It’s November! I can’t believe it! And we’re down to our final Smithsonian Heritage Month! Wow. So, it’s been a process this year, and … yes. I’ve loved learning more about authors though, and I’m glad I did this. Today to kick off Native American Heritage Month we have Isobel Carr! She writes historical romances. So everyone please give her a warm welcome. Especially as our first SAIHM guest!
Native American Heritage Month. Hmmm. I always feel a bit conflicted about these things, not because I think celebrating culture is bad, but because as an “Urban Indian”, I don’t really fit into the box the world has made for me (and I don’t want to!). I find it disturbing and insulting that when I fill out the census (good thing for my blood pressure that it’s only once a decade) that I’m confronted with a definition of my “race” that has nothing to do with my actual blood (half white, one quarter Cherokee, one quarter Oglala Sioux), it’s all about whether or not I “maintain cultural and religious ties” with my tribe/s. Um, no, no I don’t. I’m thousands of miles and two generations away from either of them. But that doesn’t change who and what I *am* (at least not IMO).
Urban Indians are something America doesn’t really acknowledge or know what to do with (but if you go out to Alcatraz on Indigenous People Day (aka Columbus Day to many of you), you’ll see hundreds of Urban Indians from all over the Bay Area (and often all over the country) assembled for a mini-Pow Wow and celebration of the occupation of Alcatraz and the spark it ignited among Indigenous people all over the nation. Much of the activism from the 1970s onward was an outgrowth of those people on that tiny island, and it’s a piece of American history I would greatly encourage everyone to be familiar with.
Anyone who is familiar with me and my books knows that I don’t draw upon my heritage as inspiration for my writing (at least not directly). I write Georgian set historicals more directly related to my Caucasian roots (English, Scottish, and Welsh on that side, mostly). But I do think being bi-racial influences my writing all the same. I’ve had a bi-racial hero (Gabriel in LORD SCANDAL, who’s half Turkish like my college BFF), and I’m drawn to and very aware of all the people of color who peppered Georgian England. There were thousands of free blacks in England, many acting as servants, others making their way as business owners, pugilists, clergymen, you name it. There was a Jewish quarter in London with deep roots in the city, and which produced very important historical figures such as Benjamin Disraeli. There were Asian people of various ethnicities, inducing a Chinese dock owner in London (I’ve been trying to find out more about him!) and an established East Indian population that ran quite a few public bath houses in London and offered “shampoos” (massages), as well as many, many Anglo-Indians, some of whom were members of the ton. I try to weave all of this into my books, because as a displaced urban person of color, I think it’s important to acknowledge that these people existed and that their lives and presence were a part of the place and time in which my books take place.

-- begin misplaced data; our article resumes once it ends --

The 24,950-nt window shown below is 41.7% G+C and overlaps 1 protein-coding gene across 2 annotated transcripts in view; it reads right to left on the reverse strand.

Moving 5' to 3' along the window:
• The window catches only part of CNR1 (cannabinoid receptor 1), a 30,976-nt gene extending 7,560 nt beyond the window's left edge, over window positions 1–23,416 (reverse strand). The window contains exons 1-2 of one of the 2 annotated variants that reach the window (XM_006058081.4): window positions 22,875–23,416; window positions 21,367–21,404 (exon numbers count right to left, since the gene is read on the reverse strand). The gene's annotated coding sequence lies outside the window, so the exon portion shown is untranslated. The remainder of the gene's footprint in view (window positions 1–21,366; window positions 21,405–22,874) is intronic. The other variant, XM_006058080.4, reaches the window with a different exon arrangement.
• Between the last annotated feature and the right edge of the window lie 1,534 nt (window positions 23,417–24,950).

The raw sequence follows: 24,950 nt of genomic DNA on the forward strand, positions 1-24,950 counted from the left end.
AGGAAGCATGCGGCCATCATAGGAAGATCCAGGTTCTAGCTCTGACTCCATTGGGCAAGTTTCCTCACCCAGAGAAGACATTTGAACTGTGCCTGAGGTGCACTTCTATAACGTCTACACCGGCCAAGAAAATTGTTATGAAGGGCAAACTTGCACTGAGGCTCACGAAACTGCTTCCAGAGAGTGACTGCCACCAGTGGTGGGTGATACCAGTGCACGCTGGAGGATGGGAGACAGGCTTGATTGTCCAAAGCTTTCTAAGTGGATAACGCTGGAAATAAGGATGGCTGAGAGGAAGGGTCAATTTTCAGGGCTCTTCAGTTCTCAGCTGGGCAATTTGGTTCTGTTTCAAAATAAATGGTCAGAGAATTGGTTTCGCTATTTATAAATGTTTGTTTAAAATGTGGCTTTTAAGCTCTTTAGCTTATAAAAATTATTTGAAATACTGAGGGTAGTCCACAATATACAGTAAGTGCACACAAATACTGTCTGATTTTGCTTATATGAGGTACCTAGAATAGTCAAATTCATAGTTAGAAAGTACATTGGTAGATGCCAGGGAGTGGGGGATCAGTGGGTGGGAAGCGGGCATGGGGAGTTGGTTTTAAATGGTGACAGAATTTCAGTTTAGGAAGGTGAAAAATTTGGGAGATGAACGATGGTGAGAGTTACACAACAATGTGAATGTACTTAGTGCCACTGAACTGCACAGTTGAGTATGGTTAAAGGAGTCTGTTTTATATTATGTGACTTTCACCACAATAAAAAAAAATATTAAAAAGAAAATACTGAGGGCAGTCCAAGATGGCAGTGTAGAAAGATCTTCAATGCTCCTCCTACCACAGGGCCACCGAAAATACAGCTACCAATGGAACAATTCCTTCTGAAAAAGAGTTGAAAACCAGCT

About the Author: Isobel Carr is the best-selling author of the Georgian-set League of Second Sons series. She grew up participating in a wide variety of historical reenactment clubs, which has given her an unusually personal perspective on history, along with a deep knowledge of the history of clothing. Currently, she lives in the San Francisco Bay Area with her Neapolitan Mastiff, Clancy, in a 1916 bungalow that she has no time to restore. You can find out more about Isobel on her website, Twitter: @IsobelCarr, FaceBook.
Welcome Isobel! It’s great to have you here and I’m super surprised to find that your other half is Native American. I do think that having those checked boxes to indicate who you are have both pros and cons and can definitely be an issue.
It’s great you’re pulling and looking at all these different persons of color and adding them into your stories.